• Note that, unfortunately, 311 services do not typically accept photos for construction hazards (this is something we’re campaigning to change with our #HazardSpotting campaign).

OSHA: Employees or their representatives (for example, clergy, social workers, family members, nonprofit groups, etc.) have the right to request a workplace inspection. Anyone else, even if they are not affiliated with the workplace, also the right to report a hazard. According to OSHA’s FAQs:

  • Before you call OSHA, consider simply notifying a supervisor or employer of the hazard. Look up the company at the site and ask to speak to a supervisor in regards to the construction site.
  • Otherwise, file a complaint online, mail or fax the nearest OSHA office, or call OSHA at 1-800-321-OSHA (6742). Insist on speaking to a compliance officer and ask for his or her full name. Workers who report a hazard can participate directly in the OSHA inspection and have the right to speak to an inspector confidentially.
  • Include information such as: how many employees were exposed to the hazards, how so, when, what type of unsafe work is being performed, the condition of equipment, whether employee safety training has been sufficient, if attempts have been made to correct the problem, if there were any near-miss accidents, and so on.
  • Note that employees who report violations have the right to anonymity according to Section 8 (f)(1).
  • OSHA will accept photo submissions.

What happens after I report a construction hazard?

DOB: A complaint is usually followed by an inspection. You can either call your DOB or see if there’s an online Buildings Information System (BIS) which provides the public with up-to-date information on building data. (Here is NYC’s, for example.) In a BIS, you can find a complaint report, detailing monthly statistics and resolutions.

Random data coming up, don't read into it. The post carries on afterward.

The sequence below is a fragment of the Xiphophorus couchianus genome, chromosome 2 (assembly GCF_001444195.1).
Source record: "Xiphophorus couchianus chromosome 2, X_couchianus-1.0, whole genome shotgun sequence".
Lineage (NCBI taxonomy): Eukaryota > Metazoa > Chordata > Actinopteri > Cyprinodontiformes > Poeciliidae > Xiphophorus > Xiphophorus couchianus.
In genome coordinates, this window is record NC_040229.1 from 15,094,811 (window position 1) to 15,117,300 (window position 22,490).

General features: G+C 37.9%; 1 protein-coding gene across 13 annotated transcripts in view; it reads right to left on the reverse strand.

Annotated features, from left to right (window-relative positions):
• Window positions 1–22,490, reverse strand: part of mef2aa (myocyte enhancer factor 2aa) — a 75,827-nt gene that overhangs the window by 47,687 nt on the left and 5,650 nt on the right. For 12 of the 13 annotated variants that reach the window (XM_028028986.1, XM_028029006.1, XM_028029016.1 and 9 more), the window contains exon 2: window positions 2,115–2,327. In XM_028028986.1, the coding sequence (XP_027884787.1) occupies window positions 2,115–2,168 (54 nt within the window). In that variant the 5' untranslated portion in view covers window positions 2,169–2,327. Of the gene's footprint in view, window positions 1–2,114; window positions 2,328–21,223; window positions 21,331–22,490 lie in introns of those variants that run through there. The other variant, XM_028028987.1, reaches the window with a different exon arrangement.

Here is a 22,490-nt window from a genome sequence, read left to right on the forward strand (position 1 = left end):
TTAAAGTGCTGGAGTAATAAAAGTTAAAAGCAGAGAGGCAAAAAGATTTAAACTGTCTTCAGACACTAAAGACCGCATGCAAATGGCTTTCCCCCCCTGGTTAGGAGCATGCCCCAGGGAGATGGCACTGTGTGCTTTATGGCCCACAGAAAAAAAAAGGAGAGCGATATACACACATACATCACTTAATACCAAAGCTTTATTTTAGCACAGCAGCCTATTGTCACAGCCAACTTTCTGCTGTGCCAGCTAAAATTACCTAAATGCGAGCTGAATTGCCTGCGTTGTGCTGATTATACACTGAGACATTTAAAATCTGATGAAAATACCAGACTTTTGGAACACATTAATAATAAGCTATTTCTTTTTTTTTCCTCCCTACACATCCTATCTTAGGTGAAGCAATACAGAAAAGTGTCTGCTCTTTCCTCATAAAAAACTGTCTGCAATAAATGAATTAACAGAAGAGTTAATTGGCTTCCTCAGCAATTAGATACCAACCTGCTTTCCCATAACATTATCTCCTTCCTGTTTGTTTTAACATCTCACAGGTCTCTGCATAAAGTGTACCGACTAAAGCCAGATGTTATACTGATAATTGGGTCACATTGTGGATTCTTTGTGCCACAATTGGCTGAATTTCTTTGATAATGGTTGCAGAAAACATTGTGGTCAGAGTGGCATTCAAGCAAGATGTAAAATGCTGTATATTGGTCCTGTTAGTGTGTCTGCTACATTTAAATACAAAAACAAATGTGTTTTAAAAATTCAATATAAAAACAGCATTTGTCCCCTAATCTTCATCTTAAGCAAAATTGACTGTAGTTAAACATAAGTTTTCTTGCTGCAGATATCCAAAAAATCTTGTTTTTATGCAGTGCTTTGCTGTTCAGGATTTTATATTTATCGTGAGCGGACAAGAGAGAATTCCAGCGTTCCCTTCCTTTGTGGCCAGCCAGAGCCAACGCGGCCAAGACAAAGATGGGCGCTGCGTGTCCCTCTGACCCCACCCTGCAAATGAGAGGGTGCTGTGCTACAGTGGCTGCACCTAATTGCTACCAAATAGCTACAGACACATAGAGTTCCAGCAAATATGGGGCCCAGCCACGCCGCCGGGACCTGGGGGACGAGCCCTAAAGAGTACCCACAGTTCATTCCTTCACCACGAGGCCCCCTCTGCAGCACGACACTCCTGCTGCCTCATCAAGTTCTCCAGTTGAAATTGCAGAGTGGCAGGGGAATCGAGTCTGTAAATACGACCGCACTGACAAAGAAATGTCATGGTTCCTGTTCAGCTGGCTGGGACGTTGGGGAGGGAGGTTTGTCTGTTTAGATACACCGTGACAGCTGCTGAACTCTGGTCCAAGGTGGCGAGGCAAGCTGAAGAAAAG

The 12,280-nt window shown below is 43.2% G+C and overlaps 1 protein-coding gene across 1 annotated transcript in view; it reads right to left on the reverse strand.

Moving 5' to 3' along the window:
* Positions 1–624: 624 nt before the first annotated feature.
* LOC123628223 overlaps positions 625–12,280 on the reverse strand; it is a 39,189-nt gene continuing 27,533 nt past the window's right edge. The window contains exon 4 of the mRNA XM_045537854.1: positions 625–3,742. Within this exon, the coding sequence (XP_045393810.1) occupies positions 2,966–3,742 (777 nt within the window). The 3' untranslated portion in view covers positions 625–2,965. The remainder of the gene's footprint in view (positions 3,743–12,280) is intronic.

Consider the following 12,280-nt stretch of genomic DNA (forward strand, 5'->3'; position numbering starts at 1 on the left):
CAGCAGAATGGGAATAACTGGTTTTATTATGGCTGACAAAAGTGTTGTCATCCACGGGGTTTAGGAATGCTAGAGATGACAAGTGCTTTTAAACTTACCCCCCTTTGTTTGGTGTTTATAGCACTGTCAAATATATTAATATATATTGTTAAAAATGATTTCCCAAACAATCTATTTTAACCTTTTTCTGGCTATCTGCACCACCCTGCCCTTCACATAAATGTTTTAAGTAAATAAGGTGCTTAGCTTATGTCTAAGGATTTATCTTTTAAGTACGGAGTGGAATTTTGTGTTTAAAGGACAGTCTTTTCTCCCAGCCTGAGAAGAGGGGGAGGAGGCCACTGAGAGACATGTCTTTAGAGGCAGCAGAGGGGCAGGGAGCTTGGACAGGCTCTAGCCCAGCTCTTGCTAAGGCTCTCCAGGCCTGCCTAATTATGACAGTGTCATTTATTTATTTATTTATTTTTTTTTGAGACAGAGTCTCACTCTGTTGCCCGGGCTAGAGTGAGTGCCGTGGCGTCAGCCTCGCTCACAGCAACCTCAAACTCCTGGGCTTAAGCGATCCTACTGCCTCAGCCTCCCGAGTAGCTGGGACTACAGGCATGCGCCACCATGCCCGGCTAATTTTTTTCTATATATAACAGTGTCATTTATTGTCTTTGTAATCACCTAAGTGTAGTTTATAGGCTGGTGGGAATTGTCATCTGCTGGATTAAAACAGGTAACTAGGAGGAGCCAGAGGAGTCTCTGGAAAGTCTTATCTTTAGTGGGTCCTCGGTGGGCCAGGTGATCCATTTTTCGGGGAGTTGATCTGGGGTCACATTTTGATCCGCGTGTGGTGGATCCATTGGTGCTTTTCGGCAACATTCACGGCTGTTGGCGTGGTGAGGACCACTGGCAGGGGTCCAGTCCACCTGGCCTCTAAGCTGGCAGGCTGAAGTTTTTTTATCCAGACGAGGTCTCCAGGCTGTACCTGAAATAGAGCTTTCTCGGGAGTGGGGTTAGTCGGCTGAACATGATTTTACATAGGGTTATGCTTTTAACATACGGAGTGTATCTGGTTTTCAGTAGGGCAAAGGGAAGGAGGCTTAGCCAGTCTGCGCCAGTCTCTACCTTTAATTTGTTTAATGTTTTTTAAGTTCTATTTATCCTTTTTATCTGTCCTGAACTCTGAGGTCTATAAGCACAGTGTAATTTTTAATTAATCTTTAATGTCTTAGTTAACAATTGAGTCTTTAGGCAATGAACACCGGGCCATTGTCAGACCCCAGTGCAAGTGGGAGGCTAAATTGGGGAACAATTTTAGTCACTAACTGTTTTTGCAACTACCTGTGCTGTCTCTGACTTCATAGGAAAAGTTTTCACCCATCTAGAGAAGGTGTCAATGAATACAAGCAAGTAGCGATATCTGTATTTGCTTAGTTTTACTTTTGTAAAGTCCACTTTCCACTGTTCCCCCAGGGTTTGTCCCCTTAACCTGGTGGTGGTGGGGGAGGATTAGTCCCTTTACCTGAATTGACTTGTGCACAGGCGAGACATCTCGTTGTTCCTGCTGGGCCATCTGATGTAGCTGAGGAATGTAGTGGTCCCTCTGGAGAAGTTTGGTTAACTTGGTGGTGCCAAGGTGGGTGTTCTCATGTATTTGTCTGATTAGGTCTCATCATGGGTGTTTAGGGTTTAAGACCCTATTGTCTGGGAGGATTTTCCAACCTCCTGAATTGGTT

OSHA: Written, signed complaints are likelier to result in an on-site inspection, while anonymous or online complaints are usually resolved informally over the phone with the employer. If OSHA finds that the employer is violating safety regulations, they will issue citations and fines (up to $7,000 for each serious violation and $70,000 for repeated and willful violations).

What are the most common construction safety violations?

Take a look at our #HazardSpotting photos and commentary to learn about some common safety violations. Below is OSHA’s list of frequently cited standards:

  1. Fall protection, construction (29 CFR 1926.501)
  2. Hazard communication standard, general industry (29 CFR 1910.1200)
  3. Scaffolding, general requirements, construction (29 CFR 1926.451)
  4. Respiratory protection, general industry (29 CFR 1910.134)
  5. Control of hazardous energy (lockout/tagout), general industry (29 CFR 1910.147)
  6. Powered industrial trucks, general industry (29 CFR 1910.178)
  7. Electrical, wiring methods, components and equipment, general industry (29 CFR 1910.305)
  8. Ladders, construction (29 CFR 1926.1053)
  9. Machines, general requirements, general industry (29 CFR 1910.212)
  10. Electrical systems design, general requirements, general industry (29 CFR 1910.303)
  11. Cranes and derricks (29 CFR 1926.1400)

Do you have any other questions? Do you have any insight to share? Comment below.

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Category: Construction, OSHA, Safety Tips